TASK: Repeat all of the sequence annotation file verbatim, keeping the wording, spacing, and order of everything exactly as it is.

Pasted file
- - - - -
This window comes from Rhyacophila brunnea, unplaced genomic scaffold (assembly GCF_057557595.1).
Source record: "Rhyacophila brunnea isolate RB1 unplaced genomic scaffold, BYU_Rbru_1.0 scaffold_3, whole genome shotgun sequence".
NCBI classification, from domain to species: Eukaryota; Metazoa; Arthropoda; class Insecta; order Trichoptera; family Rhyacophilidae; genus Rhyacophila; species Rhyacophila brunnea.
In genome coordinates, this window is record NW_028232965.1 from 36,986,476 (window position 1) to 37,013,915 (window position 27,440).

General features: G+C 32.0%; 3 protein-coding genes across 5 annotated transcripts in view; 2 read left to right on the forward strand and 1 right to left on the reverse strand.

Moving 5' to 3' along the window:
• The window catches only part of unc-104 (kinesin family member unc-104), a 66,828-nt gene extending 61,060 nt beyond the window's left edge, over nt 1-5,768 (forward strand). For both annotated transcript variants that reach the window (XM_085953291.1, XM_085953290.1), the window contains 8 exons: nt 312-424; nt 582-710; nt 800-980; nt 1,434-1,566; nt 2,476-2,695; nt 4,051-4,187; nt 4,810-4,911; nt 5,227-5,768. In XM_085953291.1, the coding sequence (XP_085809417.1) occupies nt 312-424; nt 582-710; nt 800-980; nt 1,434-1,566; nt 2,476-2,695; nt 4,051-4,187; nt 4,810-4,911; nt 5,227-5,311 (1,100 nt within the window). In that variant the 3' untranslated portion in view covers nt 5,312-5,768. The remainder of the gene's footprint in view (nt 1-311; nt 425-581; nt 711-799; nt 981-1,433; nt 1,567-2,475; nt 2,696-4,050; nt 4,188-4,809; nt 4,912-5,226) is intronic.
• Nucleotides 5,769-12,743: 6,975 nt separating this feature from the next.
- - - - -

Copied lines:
This window comes from Rhyacophila brunnea, unplaced genomic scaffold (assembly GCF_057557595.1).
Source record: "Rhyacophila brunnea isolate RB1 unplaced genomic scaffold, BYU_Rbru_1.0 scaffold_3, whole genome shotgun sequence".
NCBI classification, from domain to species: Eukaryota; Metazoa; Arthropoda; class Insecta; order Trichoptera; family Rhyacophilidae; genus Rhyacophila; species Rhyacophila brunnea.
In genome coordinates, this window is record NW_028232965.1 from 36,986,476 (window position 1) to 37,013,915 (window position 27,440).

General features: G+C 32.0%; 3 protein-coding genes across 5 annotated transcripts in view; 2 read left to right on the forward strand and 1 right to left on the reverse strand.

Moving 5' to 3' along the window:
• The window catches only part of unc-104 (kinesin family member unc-104), a 66,828-nt gene extending 61,060 nt beyond the window's left edge, over nt 1-5,768 (forward strand). For both annotated transcript variants that reach the window (XM_085953291.1, XM_085953290.1), the window contains 8 exons: nt 312-424; nt 582-710; nt 800-980; nt 1,434-1,566; nt 2,476-2,695; nt 4,051-4,187; nt 4,810-4,911; nt 5,227-5,768. In XM_085953291.1, the coding sequence (XP_085809417.1) occupies nt 312-424; nt 582-710; nt 800-980; nt 1,434-1,566; nt 2,476-2,695; nt 4,051-4,187; nt 4,810-4,911; nt 5,227-5,311 (1,100 nt within the window). In that variant the 3' untranslated portion in view covers nt 5,312-5,768. The remainder of the gene's footprint in view (nt 1-311; nt 425-581; nt 711-799; nt 981-1,433; nt 1,567-2,475; nt 2,696-4,050; nt 4,188-4,809; nt 4,912-5,226) is intronic.
• Nucleotides 5,769-12,743: 6,975 nt separating this feature from the next.